Jove taught me so many things over the years, and not always while we were in sessions with clients. One of the biggest “aha moments” I’ve ever had, about what our emotions mean, happened while we were on a trail ride with friends.
One miraculously warm, sunny day in February 2014, I was chatting happily with a good friend on her horse – as we often did. I started telling her a story about something I had seen a few days earlier, where one rider was talking to another about how she “hated” a particular horse, who was prone to bucking. I told my friend how taken aback I was by the anger in the woman’s voice.
My telling the story was suddenly interrupted when both of our horses slammed to a halt and froze—heads lifted high in the air and ears pricked forward. I could feel Jove’s heart beating against my legs, as his body responded to the perceived threat – whatever it happened to be.
When we finally convinced Jove and Mikey that there was nothing to fear and it was safe to continue forward, something fascinating happened. Jove took a few steps forward before pinning his ears back and kicking out at Mikey behind him. I’d never seen Jove do that before! Usually he preferred horses following close behind.
I realized in a flash of insight that Jove was demonstrating exactly what I had just been telling my friend about. Jove had been frightened by something, and then his fear moved right into anger when he kicked at Mikey. I had been talking about a woman who seemed to hate her horse, but she didn’t really. She was afraid, and in a self-protective pivot, her fear turned into anger.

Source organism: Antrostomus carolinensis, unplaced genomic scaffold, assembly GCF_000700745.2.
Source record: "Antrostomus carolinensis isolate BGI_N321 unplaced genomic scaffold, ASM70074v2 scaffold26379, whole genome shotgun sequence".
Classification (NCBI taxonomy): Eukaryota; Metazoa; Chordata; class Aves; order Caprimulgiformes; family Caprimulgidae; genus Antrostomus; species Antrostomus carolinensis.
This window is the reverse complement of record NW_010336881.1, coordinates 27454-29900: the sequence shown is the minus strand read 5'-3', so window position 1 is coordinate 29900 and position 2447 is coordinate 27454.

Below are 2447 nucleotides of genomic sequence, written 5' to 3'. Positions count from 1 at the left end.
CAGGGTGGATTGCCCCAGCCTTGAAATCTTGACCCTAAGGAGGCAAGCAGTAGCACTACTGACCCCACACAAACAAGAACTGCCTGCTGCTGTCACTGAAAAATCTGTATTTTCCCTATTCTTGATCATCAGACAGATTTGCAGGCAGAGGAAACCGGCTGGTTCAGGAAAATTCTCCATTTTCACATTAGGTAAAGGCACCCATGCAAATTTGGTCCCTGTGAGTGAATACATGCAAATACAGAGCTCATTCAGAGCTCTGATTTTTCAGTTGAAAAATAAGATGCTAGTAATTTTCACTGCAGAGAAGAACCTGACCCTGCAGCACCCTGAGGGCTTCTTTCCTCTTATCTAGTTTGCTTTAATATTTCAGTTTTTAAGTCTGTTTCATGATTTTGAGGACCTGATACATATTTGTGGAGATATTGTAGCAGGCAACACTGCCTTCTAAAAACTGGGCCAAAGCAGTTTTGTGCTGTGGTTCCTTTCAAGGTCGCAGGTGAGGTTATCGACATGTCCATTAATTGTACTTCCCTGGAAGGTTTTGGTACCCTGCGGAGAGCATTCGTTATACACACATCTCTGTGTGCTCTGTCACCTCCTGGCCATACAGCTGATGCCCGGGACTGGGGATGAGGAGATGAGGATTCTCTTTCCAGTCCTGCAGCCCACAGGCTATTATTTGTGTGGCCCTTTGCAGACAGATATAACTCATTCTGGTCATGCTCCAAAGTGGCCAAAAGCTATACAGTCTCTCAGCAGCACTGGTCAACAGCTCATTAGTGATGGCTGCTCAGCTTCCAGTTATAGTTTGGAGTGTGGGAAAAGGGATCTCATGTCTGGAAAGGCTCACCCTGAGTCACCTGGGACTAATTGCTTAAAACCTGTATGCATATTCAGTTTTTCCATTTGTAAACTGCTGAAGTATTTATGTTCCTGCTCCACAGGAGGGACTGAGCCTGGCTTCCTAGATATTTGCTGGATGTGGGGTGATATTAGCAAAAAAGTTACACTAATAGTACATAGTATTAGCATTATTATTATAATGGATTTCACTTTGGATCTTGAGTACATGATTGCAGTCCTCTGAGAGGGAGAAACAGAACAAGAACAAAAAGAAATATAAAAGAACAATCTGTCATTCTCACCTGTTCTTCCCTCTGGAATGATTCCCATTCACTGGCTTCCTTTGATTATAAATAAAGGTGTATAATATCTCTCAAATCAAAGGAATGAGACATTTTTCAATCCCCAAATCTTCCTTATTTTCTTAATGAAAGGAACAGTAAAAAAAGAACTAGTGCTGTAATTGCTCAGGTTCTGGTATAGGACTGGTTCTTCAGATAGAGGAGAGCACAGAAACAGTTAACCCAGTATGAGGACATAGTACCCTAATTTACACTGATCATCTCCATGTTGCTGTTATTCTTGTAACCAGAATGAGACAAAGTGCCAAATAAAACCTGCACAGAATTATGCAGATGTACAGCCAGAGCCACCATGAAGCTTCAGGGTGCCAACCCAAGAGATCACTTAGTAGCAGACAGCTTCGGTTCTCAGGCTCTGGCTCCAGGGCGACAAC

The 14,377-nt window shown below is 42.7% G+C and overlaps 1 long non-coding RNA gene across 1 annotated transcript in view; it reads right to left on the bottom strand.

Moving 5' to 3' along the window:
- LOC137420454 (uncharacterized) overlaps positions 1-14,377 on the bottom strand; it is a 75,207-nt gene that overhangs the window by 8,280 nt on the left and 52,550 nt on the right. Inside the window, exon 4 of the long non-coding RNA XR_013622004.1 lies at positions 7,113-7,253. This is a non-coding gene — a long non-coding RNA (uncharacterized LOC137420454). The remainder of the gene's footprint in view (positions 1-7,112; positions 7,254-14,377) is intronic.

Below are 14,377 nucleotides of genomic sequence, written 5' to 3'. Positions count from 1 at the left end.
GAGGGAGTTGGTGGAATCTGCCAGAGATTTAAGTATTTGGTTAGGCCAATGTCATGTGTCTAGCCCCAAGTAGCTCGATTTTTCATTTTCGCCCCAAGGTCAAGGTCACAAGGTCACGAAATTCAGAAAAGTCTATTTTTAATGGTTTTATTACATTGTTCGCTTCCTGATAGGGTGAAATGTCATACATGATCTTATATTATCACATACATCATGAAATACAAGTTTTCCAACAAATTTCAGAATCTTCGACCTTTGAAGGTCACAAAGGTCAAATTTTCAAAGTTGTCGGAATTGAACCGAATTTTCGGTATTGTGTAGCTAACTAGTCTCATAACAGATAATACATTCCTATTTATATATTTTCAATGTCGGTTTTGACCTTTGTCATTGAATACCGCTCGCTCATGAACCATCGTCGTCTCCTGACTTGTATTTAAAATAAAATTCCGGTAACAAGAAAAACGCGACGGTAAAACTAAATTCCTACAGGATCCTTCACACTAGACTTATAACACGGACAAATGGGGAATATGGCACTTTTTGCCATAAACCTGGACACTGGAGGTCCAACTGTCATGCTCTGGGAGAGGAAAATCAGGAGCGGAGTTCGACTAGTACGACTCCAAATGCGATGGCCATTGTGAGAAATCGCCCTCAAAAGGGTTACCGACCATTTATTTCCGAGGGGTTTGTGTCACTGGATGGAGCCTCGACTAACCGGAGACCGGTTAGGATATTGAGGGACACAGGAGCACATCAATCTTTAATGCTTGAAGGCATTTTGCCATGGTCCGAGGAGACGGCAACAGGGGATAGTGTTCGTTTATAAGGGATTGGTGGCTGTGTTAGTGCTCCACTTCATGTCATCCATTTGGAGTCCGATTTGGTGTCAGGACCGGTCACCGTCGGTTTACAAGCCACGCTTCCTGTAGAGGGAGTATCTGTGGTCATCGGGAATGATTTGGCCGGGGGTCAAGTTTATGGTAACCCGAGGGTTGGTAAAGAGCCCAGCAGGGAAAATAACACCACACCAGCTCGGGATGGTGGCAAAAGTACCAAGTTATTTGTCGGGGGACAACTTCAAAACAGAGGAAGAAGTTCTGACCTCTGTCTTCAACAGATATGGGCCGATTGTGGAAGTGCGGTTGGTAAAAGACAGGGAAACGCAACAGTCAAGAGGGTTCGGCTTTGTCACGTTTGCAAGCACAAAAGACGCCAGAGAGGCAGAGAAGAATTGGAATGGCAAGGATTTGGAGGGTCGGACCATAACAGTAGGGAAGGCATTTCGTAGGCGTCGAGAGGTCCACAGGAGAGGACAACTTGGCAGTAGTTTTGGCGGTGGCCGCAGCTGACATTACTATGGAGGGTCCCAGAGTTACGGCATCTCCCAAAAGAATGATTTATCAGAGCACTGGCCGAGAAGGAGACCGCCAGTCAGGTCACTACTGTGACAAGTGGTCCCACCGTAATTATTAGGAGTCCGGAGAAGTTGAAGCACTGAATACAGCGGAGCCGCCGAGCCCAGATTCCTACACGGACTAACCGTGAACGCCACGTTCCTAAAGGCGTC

As I was telling the story, I had in fact been feeling upset about hearing someone talk about how much they hate a horse… and for doing something that’s completely natural (bucking). By acting it out, it felt like Jove was teaching me a lesson. He heard me wondering why that woman would get so angry at her horse, and he answered me, by showing me—here, this is why.
People get angry when they’re afraid.
I hadn’t realized until Jove showed me, that she had actually been afraid. Underlying her comments, was fear—fear of falling off, of being injured, of someone else being injured, of being out of control… the list could go on forever.
Intense anger or hatred is nearly always due to fear of something; and horses have a way of bringing that out in people because it can be so dangerous to work around them.
When we are afraid, that fear often translates into anger.
Jove was simply demonstrating that exact tendency on our part – to shift from fear to anger when we’re spooked by something.
For some reason, anger feels like a more comfortable emotion to feel, so we often shift our fears/anxieties/nervousness into anger/hatred/frustration instead.
Why would we do this?
Anger is higher up on the emotional guidance scale, so it feels better in general as more energy is flowing than when you’re afraid. We’re also often taught that anger is more socially acceptable than fear.
However, to really shift how you’re feeling, you have to get to the source of the negative mental and emotional state you’re in. If you’re trying to figure out why you’re so angry, when you’re actually afraid, you won’t get very far.
Whether or not your fear is warranted, getting angry will just disguise the fear and perpetuate it, by preventing you from seeing and clearing out what’s really bothering you.
Take a moment to get in touch with something you’re feeling angry about, and ask yourself: Am I really angry, or am I actually afraid?
If you realize a fear-anger connection, share in the comments below what you’re actually afraid of and how you might deal with the situation differently now that you have greater awareness about how you’re actually feeling. What might shift in your life if you handle this one aspect in a new way?